A decade after PC Mag proclaimed that “E-mail is Dead,” and the Wall Street Journal ran a similar headline, email continues to be a core part of how we communicate. While some social media networks have come and gone in that time, email (see, no hyphen now!) still remains. Email is an affordable way for nonprofits to reach the people who care about our missions. It provides us with feedback on our messaging (in the form of open and click-through rates that we’d never see with regular mail). And it stands the best chance of cutting through the clutter (rather than being one of more than 8,000 tweets posted every second or trying to keep up with the ever-changing Facebook algorithm that makes it increasingly difficult for nonprofits to get in front of their supporters – even if those people are fans of their page). In this issue of Nonprofit Knowledge Matters, we look at a few ways your nonprofit can keep its email communications going strong.
Do your nonprofit’s messages still bring joy?
We all have way too many emails pouring into our inboxes. Our stakeholders are no different. Just think about the barrage of messages they get on Giving Tuesday and throughout the year. If your readers apply the Marie Kondo method to their email box, will they keep receiving your messages or decide to unsubscribe? If they are inspired by getting rid of physical objects that no longer bring joy, what about sources of email messages that similarly don’t inspire?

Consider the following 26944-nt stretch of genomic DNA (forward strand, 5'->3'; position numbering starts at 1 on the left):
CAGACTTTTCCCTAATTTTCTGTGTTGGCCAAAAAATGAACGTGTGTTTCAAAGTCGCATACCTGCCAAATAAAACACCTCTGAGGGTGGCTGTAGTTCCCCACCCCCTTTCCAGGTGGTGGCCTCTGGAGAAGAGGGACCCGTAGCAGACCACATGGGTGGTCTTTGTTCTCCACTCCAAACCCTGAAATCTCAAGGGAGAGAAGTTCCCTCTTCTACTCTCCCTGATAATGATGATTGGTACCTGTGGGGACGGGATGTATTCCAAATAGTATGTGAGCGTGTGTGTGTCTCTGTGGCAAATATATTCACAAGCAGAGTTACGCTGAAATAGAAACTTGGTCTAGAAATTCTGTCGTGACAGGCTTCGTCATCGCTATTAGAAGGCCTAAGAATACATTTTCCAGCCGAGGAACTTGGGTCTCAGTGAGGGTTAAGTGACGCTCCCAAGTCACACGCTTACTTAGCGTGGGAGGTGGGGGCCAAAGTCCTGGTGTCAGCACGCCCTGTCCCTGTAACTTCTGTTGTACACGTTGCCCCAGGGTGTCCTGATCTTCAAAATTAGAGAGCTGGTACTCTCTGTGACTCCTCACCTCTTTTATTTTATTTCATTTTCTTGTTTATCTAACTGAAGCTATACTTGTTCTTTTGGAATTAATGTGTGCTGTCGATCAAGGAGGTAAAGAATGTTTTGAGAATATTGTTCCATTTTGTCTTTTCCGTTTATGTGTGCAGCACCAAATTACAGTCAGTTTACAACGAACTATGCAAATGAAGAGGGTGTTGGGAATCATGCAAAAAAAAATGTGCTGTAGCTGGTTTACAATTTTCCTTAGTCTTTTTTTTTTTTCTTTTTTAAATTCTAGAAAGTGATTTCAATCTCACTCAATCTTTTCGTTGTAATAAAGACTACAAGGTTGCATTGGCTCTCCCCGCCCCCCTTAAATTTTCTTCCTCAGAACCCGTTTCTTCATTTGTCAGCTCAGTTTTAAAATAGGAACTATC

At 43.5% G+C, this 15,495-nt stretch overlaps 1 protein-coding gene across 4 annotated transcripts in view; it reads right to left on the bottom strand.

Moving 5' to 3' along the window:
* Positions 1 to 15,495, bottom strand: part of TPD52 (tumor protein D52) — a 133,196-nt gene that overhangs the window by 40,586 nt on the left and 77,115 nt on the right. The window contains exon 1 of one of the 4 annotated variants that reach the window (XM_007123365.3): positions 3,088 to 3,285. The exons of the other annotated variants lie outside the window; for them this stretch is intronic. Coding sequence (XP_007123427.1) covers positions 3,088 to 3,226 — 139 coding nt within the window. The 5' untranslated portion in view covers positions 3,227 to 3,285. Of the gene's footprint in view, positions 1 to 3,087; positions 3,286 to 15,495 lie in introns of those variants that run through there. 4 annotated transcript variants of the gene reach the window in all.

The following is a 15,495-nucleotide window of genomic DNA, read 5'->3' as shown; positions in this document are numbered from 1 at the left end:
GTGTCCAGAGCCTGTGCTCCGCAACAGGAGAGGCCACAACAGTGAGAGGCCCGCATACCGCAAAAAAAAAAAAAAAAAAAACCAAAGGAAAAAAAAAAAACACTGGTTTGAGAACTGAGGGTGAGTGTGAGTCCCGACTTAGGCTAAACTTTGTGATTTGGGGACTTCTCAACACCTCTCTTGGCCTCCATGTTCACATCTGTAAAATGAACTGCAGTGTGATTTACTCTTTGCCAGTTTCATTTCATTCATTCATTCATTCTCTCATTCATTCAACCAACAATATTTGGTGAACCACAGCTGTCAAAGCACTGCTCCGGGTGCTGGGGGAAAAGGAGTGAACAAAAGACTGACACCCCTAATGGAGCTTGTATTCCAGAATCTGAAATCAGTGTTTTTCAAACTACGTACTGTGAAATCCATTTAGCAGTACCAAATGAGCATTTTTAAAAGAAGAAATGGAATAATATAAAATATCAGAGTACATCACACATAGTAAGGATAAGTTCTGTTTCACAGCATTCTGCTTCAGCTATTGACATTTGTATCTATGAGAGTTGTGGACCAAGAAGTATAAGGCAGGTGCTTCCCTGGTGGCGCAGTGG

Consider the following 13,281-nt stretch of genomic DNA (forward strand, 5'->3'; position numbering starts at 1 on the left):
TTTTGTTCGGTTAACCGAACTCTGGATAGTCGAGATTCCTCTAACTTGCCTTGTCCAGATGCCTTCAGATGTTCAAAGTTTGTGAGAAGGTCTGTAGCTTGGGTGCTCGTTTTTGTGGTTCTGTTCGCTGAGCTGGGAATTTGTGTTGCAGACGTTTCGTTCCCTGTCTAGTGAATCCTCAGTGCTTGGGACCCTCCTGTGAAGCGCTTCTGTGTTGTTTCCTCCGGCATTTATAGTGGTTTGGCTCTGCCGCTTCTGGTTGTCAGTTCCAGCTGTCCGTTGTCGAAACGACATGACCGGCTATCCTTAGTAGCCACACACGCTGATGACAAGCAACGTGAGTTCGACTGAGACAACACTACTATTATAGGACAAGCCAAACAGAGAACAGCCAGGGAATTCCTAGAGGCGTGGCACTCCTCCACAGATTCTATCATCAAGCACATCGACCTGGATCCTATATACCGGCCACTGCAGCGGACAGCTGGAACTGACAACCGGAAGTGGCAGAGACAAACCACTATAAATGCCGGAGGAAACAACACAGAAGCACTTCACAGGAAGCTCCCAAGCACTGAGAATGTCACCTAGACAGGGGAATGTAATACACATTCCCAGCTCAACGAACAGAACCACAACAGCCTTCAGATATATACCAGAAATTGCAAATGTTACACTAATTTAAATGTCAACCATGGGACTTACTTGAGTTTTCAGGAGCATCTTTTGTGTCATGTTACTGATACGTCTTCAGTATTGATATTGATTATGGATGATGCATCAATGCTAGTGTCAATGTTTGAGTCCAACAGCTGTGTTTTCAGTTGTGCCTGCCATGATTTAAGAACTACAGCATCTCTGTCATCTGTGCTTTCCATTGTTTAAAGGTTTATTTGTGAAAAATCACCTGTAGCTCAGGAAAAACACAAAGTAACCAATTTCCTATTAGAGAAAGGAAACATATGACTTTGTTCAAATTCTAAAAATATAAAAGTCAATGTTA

Is Nonprofit Knowledge Matters still bringing you joy? Please let us know in this quick four question survey.
Extend spring cleaning to your nonprofit’s email list(s)
It is the season of cleaning out our closets (and, hopefully, donating some lightly used items to a local nonprofit) and taking some Windex to the windows. Even in your office, you may be doing some light spring cleaning. But when was the last time your nonprofit cleaned up its email list? It may seem counterintuitive to remove people who signed up sometime in the past. When looking at metrics at the end of the year, who wants to see the number of subscribers go down? The truth is, however, that your nonprofit will benefit much more from a list that has removed any old, unused email addresses. Going through the process can also help your nonprofit reconnect with some of those lapsed subscribers and get them re-engaged with your mission.
Ten tips for increasing the effectiveness of your nonprofit’s email messages
Nonprofits rely on email to encourage people to take a number of actions. Whether it is to donate or volunteer or advocate, those emails need to complete a three-step process before that action can take place: arrive in the inbox, be opened, and have a link clicked that inspires action. If any of those steps are missed, it means the action won’t take place. We gathered some of the top tips for ensuring your emails make an impact.
New and Notable Resources
|Copyright 2019 National Council of Nonprofits. All rights reserved.
1001 G Street NWwww.councilofnonprofits.org
Suite 700 East
Washington, DC 20001
Unsubscribe | Opt out of all mailings